Table 1 Potential Drivers of Structural and Compositional Forest Change

Disturbances may catalyze changes in forest ecosystems (Thom and others 2017b) and alter forest development pathways (Meigs and others 2017). Here, we tested the effect of two indicators of human and natural disturbance on observed forest change. First, we considered whether disturbances occurred in the study period, as identified from Landsat data at 30 m resolution (Senf and others 2017). Second, we considered whether a plot is in the strict protection zone of the national park (that is, only influenced by natural disturbances) or whether it is situated in the management zone (that is, subject to limited human disturbances, such as sanitation logging to halt bark beetle spread). The respective information was retrieved directly from inventory data.

Climate change can alter tree species composition and forest structure (Albrich and others 2020). We used daily high resolution (100 × 100 m) climate data that was dynamically generated with the Water Balance Simulation Model (WaSiM) (Schulla 2015) to derive average temperature and radiation as well as precipitation sums. WaSiM simulations were driven with time-series data of 35 meteorological stations (20 automatic and 15 mechanical stations) distributed across BGNP (14 stations) or located within close proximity (21 stations, Thom and others, in prep.). In addition to annual means, we calculated values for the four meteorological seasons. We derived differences between each period (that is, 1984–1996 and 1996–2011) and the average across all years (that is, 1984–2011) to characterize climate anomalies. In effect, climate anomalies were thus defined as the average climate for each inventory period subtracted by the climate of 1984–2011.

Site conditions constitute important environmental filters for forest composition and structure (Cui and Zheng 2016). We derived five topographic variables from a digital elevation model (DEM) at 10 m horizontal resolution. We computed elevation, aspect, terrain roughness (that is, the difference between minimum and maximum elevation of a cell and its eight surrounding cells), the Terrain Ruggedness Index (TRI, the mean of the absolute differences in elevation between a cell and its eight surrounding cells), and the Topographic Position Index (TPI, the difference in elevation of a cell and the average of its eight surrounding cells) (Wilson and others 2007). In addition, we considered four indicators describing soil conditions, including sand and clay fractions, effective soil depth and soil type (Konnert 2004).


Spatial Patterns

To address our first research question, we investigated spatial patterns of forest change over the 28-year period between 1984 and 2011. First, we derived annualized differences in each structural and compositional indicator between the years 1984 and 2011 for each plot. We divided these differences by the observed plot-level maximum, standardizing the maximum change of each indicator to 1. Subsequently, we analyzed the spatial autocorrelation of standardized changes for each indicator by means of semi-variograms. To that end, we derived the best fitting model among five model families (Spherical, Exponential, Gaussian, Matérn, Stein) using an automatic kappa value selection (Pebesma 2018). Final models were used to spatially interpolate changes across BGNP on a 100 m resolution by means of ordinary kriging which allows the integration of an autocorrelative structure. In addition, using the same approach, we derived spatial patterns of change for each observation period to enable a comparison of spatial patterns between them. In particular, we computed the root mean square error (RMSE) indicating the similarity between patterns as well as the congruence of trends (that is, a persistent positive or negative trend) between patterns across all pixels. To visualize spatial hot spots of forest change, we summed standardized changes between 1984 and 2011 of all indicators representing forest structure and composition, respectively, and divided by the number of variables to scale the maximum standardized change rate to 1.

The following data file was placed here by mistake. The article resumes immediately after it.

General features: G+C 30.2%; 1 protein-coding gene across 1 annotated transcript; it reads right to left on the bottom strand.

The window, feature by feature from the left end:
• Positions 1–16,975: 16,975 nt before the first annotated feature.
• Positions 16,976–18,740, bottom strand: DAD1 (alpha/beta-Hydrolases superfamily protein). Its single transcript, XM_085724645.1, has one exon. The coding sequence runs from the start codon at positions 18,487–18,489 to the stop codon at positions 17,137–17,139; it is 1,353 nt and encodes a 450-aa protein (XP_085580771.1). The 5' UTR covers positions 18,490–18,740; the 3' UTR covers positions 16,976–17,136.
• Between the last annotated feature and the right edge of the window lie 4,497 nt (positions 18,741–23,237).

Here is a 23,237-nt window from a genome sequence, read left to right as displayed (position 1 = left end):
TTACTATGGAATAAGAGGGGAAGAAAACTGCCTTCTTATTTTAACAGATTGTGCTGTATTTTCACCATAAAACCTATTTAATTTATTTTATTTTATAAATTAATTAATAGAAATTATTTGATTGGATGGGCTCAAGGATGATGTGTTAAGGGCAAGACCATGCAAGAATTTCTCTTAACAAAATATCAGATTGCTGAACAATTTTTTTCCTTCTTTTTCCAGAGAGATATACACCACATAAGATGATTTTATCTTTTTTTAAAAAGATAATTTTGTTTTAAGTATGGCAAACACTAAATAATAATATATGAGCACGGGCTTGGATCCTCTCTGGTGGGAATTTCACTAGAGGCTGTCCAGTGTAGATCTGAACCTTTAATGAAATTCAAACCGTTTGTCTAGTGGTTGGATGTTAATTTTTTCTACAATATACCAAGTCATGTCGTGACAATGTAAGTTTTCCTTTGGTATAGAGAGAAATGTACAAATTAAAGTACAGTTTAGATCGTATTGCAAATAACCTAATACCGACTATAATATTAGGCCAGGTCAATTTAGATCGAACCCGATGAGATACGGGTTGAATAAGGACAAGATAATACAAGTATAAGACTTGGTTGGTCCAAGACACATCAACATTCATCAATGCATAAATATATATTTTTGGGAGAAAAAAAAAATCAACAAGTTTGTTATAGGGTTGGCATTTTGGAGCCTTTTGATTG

Forest Change Rate

Subsequently, we investigated whether the rate of forest change remained stable over time, or whether an acceleration or deceleration of forest change could be detected. First, we derived average annual changes of each indicator within each observation period across all inventory plots. Next, we computed the relative annual change of each indicator compared to the first inventory (1984). Moreover, we subtracted the annual changes of each indicator in the period 1984–1996 from the annual changes of the period 1996–2011 to derive absolute changes between both periods. Positive values indicate an acceleration, negative values a deceleration, and values close to zero suggest constant change over time.


To address our second research question, we quantified the effect of variables related to legacies, disturbance, climate, and site on forest change. We used boosted regression tree (BRT) models to analyze the influence of 30 covariates on nine response variables of structural and compositional change in both inventory periods. BRT models are composed of decision tree ensembles (Elith and others 2008). Covariates are added to a decision tree sequentially, aiming to explain the residual error of previously added covariates. BRT models account for non-linear effects and interactions, have a high predictive accuracy, and perform well if collinearity is high among covariates (Dormann and others 2013), as can be expected for our set of covariates. Moreover, BRT models provide a direct measurement of variable importance based on the number of times a variable is selected for splitting trees, weighted by the squared model improvement resulting from the splits (Elith and others 2008).